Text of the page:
CLICK HERE FOR INDEX PAGE
THIRD ANGLE ORTHOGRAPHIC DRAWING
AN EXAMPLE (WORKING DRAWINGS)
V. Ryan © 2008 - 2017
|PDF FILE - CLICK HERE FOR PRINTABLE WORKING DRAWING TEMPLATE|
|YouTube Video - Orthographic Drawing - Lesson 2|
A simple design for a clock is seen below. The design
is based on a flower and consequently the clock dial has petals
surrounding it. It has been drawn in three dimensions using CAD (Computer
Aided design) software. This is one way is which a design can be
The animation below shows how a three dimensional drawing can be arranged to present the three important views seen in third angle orthographic drawing. These views, known as elevations are the Front Elevation, Side Elevation and Plan elevation.
The clock is drawn below, this time in orthographic projection (Third Angle Projection). Three views have been drawn and they are the front, side and plan elevations. This style of accurate drawing is needed when the item is to be manufactured.
|PDF FILE - CLICK HERE FOR PRINTABLE ORTHOGRAPHIC DRAWING EXERCISE|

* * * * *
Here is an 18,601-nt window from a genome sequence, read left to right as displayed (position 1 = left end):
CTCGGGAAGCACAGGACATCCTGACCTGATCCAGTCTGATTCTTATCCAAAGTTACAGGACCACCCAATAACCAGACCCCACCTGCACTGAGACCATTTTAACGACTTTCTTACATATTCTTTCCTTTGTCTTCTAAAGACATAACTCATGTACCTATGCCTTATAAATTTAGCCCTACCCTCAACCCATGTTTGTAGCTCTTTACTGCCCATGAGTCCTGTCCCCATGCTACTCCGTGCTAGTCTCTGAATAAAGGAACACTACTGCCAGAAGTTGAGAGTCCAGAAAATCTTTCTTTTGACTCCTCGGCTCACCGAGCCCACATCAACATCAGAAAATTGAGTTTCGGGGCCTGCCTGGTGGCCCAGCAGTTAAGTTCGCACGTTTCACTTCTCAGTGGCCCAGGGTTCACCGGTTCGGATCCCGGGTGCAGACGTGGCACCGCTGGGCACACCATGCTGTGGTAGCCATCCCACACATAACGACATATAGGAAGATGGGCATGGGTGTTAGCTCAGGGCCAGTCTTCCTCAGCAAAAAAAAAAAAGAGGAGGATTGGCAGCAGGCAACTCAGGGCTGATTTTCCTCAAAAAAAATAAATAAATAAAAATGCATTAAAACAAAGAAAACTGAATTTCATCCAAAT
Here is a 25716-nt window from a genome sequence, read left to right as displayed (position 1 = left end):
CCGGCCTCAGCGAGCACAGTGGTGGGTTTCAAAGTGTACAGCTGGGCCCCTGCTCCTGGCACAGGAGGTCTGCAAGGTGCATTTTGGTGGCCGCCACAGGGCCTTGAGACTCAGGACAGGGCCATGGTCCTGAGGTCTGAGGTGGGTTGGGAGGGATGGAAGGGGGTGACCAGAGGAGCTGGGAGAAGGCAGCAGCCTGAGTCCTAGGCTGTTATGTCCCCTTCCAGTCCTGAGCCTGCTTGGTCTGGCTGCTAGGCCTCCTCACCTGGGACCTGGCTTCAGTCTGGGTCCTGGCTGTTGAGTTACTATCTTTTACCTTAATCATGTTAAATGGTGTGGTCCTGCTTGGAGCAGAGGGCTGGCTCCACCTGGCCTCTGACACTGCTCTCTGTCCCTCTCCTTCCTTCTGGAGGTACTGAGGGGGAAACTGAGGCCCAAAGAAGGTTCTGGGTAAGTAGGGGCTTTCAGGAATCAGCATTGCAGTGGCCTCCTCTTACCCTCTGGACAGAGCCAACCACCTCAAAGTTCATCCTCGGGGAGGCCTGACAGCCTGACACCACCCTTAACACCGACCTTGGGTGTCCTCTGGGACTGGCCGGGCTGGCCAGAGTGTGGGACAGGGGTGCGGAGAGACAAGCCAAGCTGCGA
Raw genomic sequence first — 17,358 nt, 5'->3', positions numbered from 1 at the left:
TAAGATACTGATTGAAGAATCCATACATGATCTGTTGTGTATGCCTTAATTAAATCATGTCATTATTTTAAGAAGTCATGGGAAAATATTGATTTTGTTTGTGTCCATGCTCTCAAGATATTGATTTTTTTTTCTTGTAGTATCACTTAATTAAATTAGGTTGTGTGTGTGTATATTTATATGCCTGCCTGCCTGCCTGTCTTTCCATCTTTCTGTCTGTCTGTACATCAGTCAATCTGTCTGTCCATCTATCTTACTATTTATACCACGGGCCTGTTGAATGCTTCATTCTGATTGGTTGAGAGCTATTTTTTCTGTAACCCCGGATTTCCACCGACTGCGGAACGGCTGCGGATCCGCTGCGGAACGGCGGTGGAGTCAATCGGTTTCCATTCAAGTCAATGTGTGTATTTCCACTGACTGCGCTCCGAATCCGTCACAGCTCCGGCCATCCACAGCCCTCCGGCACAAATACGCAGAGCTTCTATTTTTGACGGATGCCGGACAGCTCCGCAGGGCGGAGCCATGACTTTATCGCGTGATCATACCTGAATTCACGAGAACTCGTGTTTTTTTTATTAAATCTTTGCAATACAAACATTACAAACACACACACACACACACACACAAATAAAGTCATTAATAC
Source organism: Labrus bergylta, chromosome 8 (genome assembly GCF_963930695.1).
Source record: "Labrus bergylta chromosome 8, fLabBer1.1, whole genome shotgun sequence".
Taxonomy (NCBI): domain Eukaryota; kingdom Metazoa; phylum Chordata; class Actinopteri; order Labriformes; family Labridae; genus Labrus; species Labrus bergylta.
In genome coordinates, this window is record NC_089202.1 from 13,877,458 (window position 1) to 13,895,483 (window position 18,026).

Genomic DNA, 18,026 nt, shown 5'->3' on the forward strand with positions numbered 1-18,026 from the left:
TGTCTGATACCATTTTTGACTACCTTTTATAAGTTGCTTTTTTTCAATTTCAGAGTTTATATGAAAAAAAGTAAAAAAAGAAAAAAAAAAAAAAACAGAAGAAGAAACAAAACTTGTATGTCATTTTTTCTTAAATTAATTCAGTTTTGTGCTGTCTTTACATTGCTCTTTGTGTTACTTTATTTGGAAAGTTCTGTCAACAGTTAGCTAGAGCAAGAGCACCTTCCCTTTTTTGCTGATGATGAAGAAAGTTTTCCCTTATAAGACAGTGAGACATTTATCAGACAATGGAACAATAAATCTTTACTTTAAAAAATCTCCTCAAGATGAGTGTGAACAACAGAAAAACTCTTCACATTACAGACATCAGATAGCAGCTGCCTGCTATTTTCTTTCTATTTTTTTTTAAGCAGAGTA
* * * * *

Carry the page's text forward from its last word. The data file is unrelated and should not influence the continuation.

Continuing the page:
Dimensions (measurements) are then added to the three elevations. This means that overall sizes can be seen. Working drawings usually have a minimum of six dimensions although normally more are required. A drawing of this type is always drawn either to the full size of to a scale. This means that any dimensions that have not been included can be measured directly from the paper.
When looking at an orthographic drawing it is very
important to establish the ‘angle of projection’. The most popular system
is third angle projection, as seen on this page. Another system is first
angle projection (dealt with earlier). The symbol identifying third angle
projection is seen opposite. This should be placed on every third angle
projection orthographic drawing so that the person using the drawing
understands immediately the system being applied.
This amended working drawing (below) has only two
elevations of the clock. A plan elevation was not required because the
front and side elevations have enough detail and information to make it
possible to manufacture the clock.
Working drawings are normally presented in a very
formal manner. This means that colour and shade are not used. Outline
drawings are the usual mode of presentation. Colour can hide or mask
|SAMPLE LAYOUT TO A WORKING DRAWING|
|EXAMPLE WORKING DRAWING AND PARTS LIST|
|CLICK HERE FOR FURTHER DETAILED INFORMATION - WORKING DRAWINGS|
|CLICK HERE FOR GRAPHICS INDEX PAGE|
|CLICK HERE FOR DESIGN PROCESS INDEX PAGE|